Bundesbank posts distributable profit of €5.9 billion in 2019
The Bundesbank posted a profit of €5.8 billion for the 2019 financial year. Following adjustment of the reserves, the Bank registered its highest distributable profit since 2008, at €5.9 billion, up from the previous year’s €2.4 billion. The Bundesbank has transferred the profit in full to the Federal Ministry of Finance. “Lower risk provisioning is the main reason for this strong rise in the profit for the year,” Bundesbank President Jens Weidmann explained at the press conference presenting the Bank’s annual accounts in Frankfurt am Main.
Having gradually stepped up its provisions for general risks between 2016 and 2018, the Bundesbank was now able to lower its provisioning levels by €1.5 billion to €16.4 billion. Lower interest rate risk and a drop in default risk made this reduction possible, Mr Weidmann said, acknowledging the role played by the variable remuneration on the new series of targeted longer-term refinancing operations and the maturing of assets purchased under the securities markets programme (SMP).
Interest income still high
As outlined in its Annual Report, the Bundesbank once again recorded high interest income from the negative remuneration of the balances held by credit institutions and other domestic and foreign depositors and from its securities holdings. Net interest income, however, was down slightly in 2019, mainly due to lower interest income from SMP assets on account of securities in the SMP portfolio reaching maturity. Net interest income – the most important component of the Bank’s profit – contracted from €4.9 billion to €4.6 billion.
Total assets down slightly – second-highest level in the Bank’s history
The Bundesbank’s total assets shrank slightly on the year to close the 2019 financial year at €1.78 trillion. “This means that the Bank still had the second-highest volume of total assets in its history at the end of 2019,” Johannes Beermann, the Executive Board member responsible for accounting and controlling, said at Friday’s press conference. Total assets reached their record level of €1.84 trillion at year-end 2018.
On the assets side, this decline in total assets was mainly driven by return flows of liquidity to other European countries. These flows reduced the TARGET2 claims on the ECB by €71 billion to €895 billion, after the previous year had seen this item increase by €59 billion to €966 billion. The main decline on the liabilities side was registered by the euro balances of domestic and foreign depositors, which shrank by €137 billion to €272 billion due, in particular, to a reduction in assets held by foreign central and commercial banks.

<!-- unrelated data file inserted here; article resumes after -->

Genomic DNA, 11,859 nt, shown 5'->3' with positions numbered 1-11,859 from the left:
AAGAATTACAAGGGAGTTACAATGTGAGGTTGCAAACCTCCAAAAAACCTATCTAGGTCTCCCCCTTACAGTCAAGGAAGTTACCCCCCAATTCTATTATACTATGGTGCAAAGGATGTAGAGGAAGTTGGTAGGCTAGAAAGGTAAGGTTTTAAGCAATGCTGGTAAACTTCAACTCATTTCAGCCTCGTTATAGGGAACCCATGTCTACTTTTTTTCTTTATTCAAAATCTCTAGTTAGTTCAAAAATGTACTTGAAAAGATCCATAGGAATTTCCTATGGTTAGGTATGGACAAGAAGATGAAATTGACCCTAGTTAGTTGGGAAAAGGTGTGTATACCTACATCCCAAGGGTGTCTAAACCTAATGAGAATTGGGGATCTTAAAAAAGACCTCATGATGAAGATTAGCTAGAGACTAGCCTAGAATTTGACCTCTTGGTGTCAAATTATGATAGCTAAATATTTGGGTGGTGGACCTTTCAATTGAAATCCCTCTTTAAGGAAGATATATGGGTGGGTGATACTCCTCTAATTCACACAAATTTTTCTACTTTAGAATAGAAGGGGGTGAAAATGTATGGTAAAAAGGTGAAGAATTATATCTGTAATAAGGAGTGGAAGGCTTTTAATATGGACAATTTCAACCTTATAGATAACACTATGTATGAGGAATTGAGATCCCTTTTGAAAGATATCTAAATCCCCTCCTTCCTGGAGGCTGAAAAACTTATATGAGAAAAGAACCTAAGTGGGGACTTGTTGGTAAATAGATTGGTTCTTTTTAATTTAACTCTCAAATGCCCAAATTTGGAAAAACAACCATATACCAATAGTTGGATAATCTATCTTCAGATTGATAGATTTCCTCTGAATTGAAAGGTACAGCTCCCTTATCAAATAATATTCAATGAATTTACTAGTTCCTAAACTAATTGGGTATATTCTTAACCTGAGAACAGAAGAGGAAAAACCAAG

Uncertainties for the German economy
Mr Weidmann also used Friday’s press conference to discuss Germany’s economy. Last year had seen trade tensions unsettle the financial markets, he reported, and considerable uncertainties were still at play for the German economy, such as those affecting global trade. The spread of the coronavirus was an additional economic risk for Germany in the short run. “Based on the current information, I am expecting this risk to actually materialise to a degree,” he explained, adding that, as things stand today, it was almost impossible to gauge the effect reliably.
Central banks as catalysts for greening the financial system
Another talking point was the review of the ECB Governing Council’s monetary policy strategy. For Mr Weidmann, the key question is how the Governing Council can best deliver on its mandate, “which is to safeguard stable prices for people in the euro area”. It was clear, he reasoned, that the strategy should not be tailored to the consequences faced today. After all, it needs to provide long-term guidance. The strategy review will also address the role that central banks can play when it comes to climate action, he continued, stressing that “central banks can and should do more about climate change than they have up to now”. They need to factor climate-related financial risks into their risk management. It might be worth investigating how central banks could be catalysts for greening the financial system, in Mr Weidmann’s view, though preferential purchases of green bonds as a monetary policy tool were not the answer.